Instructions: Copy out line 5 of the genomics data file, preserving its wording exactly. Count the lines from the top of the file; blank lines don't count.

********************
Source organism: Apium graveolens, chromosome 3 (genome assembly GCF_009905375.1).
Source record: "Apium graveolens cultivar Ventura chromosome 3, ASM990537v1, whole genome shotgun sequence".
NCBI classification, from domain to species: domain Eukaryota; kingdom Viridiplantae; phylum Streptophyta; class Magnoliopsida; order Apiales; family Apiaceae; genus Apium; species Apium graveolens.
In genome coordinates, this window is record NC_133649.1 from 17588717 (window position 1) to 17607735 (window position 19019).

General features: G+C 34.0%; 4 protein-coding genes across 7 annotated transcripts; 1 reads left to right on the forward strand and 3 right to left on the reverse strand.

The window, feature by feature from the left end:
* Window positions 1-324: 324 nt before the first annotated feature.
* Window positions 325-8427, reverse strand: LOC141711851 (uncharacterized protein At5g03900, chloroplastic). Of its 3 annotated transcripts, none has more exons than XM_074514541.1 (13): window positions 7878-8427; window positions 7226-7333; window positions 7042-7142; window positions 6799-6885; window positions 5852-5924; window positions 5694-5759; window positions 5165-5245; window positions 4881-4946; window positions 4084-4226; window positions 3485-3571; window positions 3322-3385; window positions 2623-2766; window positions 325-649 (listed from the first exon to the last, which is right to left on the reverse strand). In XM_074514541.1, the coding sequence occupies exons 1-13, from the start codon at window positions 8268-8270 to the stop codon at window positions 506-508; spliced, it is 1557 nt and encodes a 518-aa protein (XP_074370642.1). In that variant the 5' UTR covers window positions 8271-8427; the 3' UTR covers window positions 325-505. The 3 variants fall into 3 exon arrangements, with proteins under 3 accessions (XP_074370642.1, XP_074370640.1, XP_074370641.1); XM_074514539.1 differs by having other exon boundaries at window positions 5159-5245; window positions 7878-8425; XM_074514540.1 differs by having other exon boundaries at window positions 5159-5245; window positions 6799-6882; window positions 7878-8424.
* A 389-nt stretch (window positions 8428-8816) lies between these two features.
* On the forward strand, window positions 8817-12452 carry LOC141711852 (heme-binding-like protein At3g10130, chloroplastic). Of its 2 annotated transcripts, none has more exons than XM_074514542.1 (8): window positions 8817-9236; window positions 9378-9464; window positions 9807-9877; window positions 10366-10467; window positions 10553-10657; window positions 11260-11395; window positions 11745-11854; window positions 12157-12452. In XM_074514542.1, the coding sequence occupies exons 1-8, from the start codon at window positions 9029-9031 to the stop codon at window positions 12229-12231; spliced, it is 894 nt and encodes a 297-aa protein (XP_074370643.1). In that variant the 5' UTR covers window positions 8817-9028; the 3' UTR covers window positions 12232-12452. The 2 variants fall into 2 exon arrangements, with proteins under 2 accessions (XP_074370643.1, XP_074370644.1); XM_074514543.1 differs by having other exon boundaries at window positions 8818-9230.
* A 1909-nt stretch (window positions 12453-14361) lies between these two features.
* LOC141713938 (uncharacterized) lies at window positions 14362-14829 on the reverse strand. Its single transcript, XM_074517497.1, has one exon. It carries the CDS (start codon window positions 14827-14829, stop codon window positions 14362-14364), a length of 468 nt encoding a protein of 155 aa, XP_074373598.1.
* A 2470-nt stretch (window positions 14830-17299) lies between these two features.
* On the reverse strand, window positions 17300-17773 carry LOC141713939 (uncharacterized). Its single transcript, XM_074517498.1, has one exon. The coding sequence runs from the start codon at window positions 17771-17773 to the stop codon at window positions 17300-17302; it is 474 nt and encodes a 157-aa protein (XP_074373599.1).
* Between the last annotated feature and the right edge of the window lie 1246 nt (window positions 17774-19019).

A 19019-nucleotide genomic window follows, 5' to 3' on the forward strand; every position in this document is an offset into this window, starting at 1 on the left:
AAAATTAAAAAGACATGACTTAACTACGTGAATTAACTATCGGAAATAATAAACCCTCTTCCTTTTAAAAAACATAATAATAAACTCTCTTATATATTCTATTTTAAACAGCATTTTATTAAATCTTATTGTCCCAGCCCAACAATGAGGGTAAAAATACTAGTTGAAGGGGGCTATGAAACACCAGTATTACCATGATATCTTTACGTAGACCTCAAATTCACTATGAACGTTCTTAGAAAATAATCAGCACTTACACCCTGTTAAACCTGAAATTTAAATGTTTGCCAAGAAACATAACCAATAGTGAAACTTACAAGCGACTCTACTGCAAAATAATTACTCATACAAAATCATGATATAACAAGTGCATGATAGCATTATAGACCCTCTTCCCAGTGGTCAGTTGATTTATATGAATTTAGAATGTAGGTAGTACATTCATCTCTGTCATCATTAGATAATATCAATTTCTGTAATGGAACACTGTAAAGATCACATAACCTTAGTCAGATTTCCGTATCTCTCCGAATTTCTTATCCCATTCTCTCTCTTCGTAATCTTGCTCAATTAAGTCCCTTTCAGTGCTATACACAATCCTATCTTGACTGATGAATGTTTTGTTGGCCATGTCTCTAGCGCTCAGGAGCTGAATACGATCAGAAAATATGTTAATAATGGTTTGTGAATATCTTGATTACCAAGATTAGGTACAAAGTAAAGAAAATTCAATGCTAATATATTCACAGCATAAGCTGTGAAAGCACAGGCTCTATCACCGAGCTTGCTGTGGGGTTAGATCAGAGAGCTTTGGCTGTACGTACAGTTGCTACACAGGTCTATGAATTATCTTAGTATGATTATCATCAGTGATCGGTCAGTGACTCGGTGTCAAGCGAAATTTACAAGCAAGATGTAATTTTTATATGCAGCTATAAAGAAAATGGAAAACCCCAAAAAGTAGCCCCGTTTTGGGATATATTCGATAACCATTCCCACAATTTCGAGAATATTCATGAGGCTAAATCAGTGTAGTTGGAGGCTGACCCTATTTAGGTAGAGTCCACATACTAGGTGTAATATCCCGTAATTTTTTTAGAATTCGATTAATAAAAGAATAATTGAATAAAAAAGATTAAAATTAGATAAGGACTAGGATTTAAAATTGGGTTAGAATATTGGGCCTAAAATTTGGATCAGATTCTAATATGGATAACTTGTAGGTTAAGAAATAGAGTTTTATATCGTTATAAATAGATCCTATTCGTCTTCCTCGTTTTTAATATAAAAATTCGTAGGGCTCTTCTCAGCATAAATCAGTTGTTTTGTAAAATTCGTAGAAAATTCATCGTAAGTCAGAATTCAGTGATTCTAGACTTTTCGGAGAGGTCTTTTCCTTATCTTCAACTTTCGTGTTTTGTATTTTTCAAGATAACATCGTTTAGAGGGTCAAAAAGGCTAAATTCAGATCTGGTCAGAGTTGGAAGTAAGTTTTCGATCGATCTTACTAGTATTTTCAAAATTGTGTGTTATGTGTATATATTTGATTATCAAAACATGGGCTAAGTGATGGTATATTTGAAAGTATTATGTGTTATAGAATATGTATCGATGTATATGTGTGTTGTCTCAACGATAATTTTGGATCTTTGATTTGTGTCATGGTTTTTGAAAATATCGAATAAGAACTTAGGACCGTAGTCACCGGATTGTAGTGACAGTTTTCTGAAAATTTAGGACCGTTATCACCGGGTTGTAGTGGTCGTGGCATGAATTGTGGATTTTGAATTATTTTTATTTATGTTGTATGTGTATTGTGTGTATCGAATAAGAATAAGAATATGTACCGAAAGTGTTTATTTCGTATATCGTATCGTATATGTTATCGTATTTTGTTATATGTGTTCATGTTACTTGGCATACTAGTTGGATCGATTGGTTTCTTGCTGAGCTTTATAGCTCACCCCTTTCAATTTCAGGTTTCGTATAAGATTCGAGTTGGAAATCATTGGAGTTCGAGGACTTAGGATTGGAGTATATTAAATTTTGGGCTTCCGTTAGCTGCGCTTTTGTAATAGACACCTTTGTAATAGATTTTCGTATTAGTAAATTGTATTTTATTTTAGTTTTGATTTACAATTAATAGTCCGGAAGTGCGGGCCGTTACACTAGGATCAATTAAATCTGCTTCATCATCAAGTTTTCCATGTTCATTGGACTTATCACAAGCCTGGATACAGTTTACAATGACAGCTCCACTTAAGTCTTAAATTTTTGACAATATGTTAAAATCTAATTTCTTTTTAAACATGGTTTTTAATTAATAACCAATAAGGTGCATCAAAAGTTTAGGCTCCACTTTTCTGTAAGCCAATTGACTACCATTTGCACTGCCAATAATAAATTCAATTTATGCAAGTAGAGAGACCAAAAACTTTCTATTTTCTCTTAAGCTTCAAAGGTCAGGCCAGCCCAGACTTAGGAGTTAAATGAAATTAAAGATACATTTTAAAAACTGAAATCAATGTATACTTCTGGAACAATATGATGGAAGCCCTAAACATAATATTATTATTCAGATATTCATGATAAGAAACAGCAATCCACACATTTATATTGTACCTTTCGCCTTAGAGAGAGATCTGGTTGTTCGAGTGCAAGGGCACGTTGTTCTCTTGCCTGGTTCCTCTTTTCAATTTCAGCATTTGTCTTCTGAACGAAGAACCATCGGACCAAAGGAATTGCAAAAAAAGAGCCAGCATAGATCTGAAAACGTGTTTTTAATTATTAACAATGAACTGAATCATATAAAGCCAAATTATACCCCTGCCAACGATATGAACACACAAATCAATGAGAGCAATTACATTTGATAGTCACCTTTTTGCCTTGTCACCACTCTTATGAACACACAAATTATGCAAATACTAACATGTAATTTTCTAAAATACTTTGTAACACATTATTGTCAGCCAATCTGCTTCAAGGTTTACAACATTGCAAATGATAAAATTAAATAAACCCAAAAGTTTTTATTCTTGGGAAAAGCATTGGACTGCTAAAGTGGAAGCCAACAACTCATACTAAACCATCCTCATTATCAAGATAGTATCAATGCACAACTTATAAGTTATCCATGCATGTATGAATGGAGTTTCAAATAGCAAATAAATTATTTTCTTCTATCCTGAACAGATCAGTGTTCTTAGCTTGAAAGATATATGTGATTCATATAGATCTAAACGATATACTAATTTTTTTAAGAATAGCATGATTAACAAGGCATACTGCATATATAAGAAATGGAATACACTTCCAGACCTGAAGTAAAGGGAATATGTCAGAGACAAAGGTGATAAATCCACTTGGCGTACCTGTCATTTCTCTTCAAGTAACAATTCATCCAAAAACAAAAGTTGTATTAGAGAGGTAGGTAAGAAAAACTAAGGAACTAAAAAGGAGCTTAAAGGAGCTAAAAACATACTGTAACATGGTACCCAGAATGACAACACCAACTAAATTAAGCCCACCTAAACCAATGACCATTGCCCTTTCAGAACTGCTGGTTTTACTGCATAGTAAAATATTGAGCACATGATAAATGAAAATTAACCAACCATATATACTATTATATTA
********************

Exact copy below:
General features: G+C 34.0%; 4 protein-coding genes across 7 annotated transcripts; 1 reads left to right on the forward strand and 3 right to left on the reverse strand.